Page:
What happens in Nigeria affects a large portion of Africa because it has the largest economy and the most populous nation (214 million people). After eight years of Muhammadu Buhari as president, voters will choose a new leader, but whoever is chosen will face some difficult tasks.
Some of the concerns that voters who are about to cast their ballots have are shown in the following charts.
Like the rest of the world, Nigerians have recently been affected by the rise in food prices brought on by the fallout from the conflict in Ukraine. But even before the fighting started, prices were rising as a result of the closure of the border to many imports and a dearth of foreign currency.
In total, inflation in 2022 was at a level not seen in 20 years, slightly less than 19 percent. The basic good of garri, or cassava flakes, has been one of the least affected, but the sharp increase in the cost of other necessities like tomatoes and vegetable oil is having a significant effect on families.
The issue that the government already spends more than it receives must be addressed if the new president wants to assist people with the cost of basic necessities.
Since the oil-producing country has limited refining capacity and must re-import gasoline, significant amounts of money are spent on subsidizing gasoline, making it impossible for it to benefit from higher oil prices.
With the cost of paying interest on the national debt occasionally exceeding government revenue in 2022, analysts are growing more concerned about the sustainability of the national debt.
Nigeria has relied on the black gold as one of Africa's top oil producers and a source of essential foreign currency. The oil-rich nation has not, however, used the money that was made. - . Much of it has been misappropriated or stolen.
And over the past ten years, oil production has been falling. It dropped to its lowest point in thirty years in 2022.
The decrease in output has been attributed to vandalism and oil theft. Nigeria is lagging behind other oil-producing countries as a result of this, years of underinvestment, and the age of the oil fields.
Nigeria's leaders face the challenge of utilizing this youthful population because half of the population is under the age of 18.
To meet the needs and aspirations of all those young people, they must contribute to the economy's expansion.
40 percent of registered voters are under 35, making them a sizable constituency despite the fact that so many of them are too young to cast ballots. The results of the election might be affected by a direct appeal to them.
Most young Nigerians prioritize finding work as their top priority.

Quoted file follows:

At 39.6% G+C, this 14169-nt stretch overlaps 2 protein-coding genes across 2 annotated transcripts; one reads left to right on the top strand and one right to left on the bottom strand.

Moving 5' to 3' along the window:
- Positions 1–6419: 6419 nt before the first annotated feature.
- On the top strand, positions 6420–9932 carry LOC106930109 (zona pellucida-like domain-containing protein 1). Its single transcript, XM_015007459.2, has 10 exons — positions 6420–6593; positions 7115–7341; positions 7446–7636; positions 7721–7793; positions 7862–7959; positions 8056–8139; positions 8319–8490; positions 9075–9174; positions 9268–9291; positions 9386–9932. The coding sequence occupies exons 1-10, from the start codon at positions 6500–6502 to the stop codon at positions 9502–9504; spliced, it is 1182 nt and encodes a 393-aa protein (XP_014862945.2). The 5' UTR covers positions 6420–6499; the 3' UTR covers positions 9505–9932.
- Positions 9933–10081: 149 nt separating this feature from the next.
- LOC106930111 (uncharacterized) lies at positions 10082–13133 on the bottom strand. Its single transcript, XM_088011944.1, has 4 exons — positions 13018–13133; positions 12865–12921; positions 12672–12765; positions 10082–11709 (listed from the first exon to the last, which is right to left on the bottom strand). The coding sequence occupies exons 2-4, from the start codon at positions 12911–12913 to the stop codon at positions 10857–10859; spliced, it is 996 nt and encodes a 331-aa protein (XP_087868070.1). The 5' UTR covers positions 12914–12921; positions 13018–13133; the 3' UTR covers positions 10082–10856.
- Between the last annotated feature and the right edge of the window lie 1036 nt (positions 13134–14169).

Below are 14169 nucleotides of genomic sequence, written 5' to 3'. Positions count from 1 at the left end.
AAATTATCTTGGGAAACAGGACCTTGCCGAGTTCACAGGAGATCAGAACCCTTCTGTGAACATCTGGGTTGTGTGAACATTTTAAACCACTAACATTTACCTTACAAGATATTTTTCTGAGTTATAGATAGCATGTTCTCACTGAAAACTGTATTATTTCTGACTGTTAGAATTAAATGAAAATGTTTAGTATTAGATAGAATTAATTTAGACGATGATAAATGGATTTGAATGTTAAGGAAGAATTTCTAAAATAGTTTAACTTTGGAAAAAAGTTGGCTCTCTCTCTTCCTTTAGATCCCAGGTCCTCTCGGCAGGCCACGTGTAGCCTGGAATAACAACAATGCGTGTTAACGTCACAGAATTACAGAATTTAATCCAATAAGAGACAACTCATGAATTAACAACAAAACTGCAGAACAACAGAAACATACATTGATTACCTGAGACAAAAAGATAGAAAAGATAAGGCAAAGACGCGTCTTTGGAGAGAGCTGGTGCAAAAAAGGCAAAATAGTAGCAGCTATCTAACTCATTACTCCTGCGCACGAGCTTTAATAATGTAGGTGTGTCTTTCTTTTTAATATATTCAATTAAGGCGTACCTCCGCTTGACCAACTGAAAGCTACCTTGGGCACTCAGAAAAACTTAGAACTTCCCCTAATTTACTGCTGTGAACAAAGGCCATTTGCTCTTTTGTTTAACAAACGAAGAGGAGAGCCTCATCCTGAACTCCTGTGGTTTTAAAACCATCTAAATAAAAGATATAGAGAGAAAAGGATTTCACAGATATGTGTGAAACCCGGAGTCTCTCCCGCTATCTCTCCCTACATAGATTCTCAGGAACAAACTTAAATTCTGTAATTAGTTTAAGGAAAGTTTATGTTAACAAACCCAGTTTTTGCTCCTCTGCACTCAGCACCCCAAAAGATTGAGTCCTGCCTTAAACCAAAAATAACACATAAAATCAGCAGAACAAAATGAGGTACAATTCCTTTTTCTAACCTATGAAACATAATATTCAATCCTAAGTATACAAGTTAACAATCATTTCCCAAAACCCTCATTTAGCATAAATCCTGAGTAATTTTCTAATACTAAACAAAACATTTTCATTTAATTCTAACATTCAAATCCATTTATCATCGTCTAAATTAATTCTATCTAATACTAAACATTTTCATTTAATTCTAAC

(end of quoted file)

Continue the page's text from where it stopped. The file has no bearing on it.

A third of Nigerians who want to work are currently unemployed. In terms of youth, more than half of those between the ages of 15 and 24 are looking for work.
Even though unemployment rates were rising prior to the virus's outbreak, the Covid pandemic response measures undoubtedly had an impact.
Since 2015, the economy has expanded, but not quickly enough to handle the influx of new workers looking for work.
One factor blamed for the economy's slow growth has been insecurity, but economists have also pointed the finger at other policies like currency controls and closing borders to many imports, claiming these deter investment.
Low levels of access to some fundamental infrastructure that might ease daily life and business operations are present.
According to World Bank data, only about 55% of the population has access to electricity, which has long been criticized due to the power network's poor condition.
Nigeria ranks in the middle of the pack among West African nations in terms of its percentage of citizens who use the internet, at just 36%.
The next president's top priority will be to address the rising levels of violence in Nigeria.
The biggest worry when President Buhari was first elected in 2015 was the threat posed by the north-eastern Boko Haram militant Islamist group. Increases in kidnappings, politically motivated attacks, farmer-herder tensions, criminal violence, a separatist insurgency in the south-east, as well as police brutality, undermine the public's confidence in the state's ability to keep them safe, even though they no longer control much land.
The problem has now spread throughout the entire nation and is no longer primarily a north-east problem.
One in five of all children worldwide who do not attend school reside in Nigeria.
The fact that nearly 40% of children aged 5 to 11 in the country do not attend school is a serious concern, even though this is partially due to the size of the country's young population.
This is a national problem, but the north typically has lower attendance rates. Insecurity has had some impact, but poverty and gender are also important considerations.